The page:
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Bob Bernard's Corner: The Godmother of Production Design

by Bob Bernard

The "Godmother of Projection Design", as Wendall Harrington is often called, will return to Los Angeles Opera (LAO) as Projection Designer for our new production of Lucia di Lammermoor in March. She is the recipient of the Drama Desk Award, the Outer Critics Circle Award, the American Theatre Wing Award, the TCI Award for Technical Achievement, and the Obie Award for Sustained Excellence of Projections.

Ms. Harrington states the case for projections over painted sets beautifully: “Painted sets are static, constraining what thoughts are able to be conveyed to an audience. Projected images are ephemeral; they live in another dimension, and dance in a way that is like music and poetry.” Her designs for opera have included a staging of Julie Taymor’s Magic Flute in Florence, Italy, The Ghosts of VersaillesRusalkaNixon in ChinaDie Tote StadtLa Fanciulla del West, and Orfeo et Euridice.

LAO’s April 2010 Production of Franz Schreker’s Die Gezeichneten, one of LAO’s Recovered
 Voices series, was a showcase for both Ms. Harrington’s style and technique. Using LAO’s four-element projection system, images from above and onto the front scrim were added to a pair of rear projections to yield the impression of depth to the following scene, plus illustrating how, even with accommodating the stage’s steep rake (a live-with imperative from the then concurrent production of Wagner’s Ring), computerized re-mapping of images enabled the projection of an orthogonal wall-to-floor relationship for this meeting room.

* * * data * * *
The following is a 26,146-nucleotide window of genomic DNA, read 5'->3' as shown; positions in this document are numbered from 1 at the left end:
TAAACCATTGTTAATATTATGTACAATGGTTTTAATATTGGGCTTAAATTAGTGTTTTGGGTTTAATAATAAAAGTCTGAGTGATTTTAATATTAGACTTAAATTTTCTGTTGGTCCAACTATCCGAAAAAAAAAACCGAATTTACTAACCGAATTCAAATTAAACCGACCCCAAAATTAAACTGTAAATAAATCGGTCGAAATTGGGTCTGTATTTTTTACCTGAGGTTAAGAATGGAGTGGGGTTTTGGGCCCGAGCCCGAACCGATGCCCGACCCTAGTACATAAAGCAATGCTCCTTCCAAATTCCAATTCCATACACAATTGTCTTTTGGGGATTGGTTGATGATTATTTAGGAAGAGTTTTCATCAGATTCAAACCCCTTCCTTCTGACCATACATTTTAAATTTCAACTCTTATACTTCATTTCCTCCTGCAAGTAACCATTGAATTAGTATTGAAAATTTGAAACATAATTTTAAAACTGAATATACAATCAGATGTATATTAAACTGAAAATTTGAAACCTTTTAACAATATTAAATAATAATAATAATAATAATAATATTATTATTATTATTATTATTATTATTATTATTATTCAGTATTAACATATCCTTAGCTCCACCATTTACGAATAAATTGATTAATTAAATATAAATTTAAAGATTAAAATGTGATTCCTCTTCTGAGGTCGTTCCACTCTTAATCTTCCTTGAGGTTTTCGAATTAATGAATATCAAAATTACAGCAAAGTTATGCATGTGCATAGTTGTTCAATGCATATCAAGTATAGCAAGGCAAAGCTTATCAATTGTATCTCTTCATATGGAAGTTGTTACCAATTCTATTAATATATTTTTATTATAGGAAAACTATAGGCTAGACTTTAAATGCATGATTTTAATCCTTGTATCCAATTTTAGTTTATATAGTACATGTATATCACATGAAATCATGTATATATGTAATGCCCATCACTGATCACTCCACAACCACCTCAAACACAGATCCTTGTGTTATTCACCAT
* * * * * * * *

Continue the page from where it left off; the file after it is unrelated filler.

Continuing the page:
Photo:  Robert Millard for LAO

Videos were also a major part of the projections used for the Schreker opera. Here is an excerpt from a video stream which was created off-line and projected as a visual depiction of the libretto’s call for gondolas skidding across the water to Elysium at the beginning of the third act.

Photo:  Robert Millard for LAO

In an interview with Lucia Mauro for Stage Review, Ms. Harrington revealed her predisposition as a Jungian, expressing her goal of “touching the collective unconscious” and adding to her reputation as one who “illuminates the [composer’s] vision.” Below is the conclusion of the second act of LAO’s production of the Schreker opera, the moment at which Carlotta reveals her just-completed portrait to Alviano.

Photo:  Robert Millard for LAO

Reinforcing to the audience the impact of the portrait’s impact upon Alviano does, indeed, “add new layers of meaning to the production, without overriding the [composer’s] intentions.”

Ms. Harrington, a highly creative and intuitive artist, has a “modus operandi” different from other projection directors. She is now working on the Lucia project in her own workplace and will arrive here a month before opening night, will plug in her own computer and software, and then proceed to add layers of visual and emotional impact to Donizetti’s tale of family honor, betrayal and madness.

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Author: Judy Lieb
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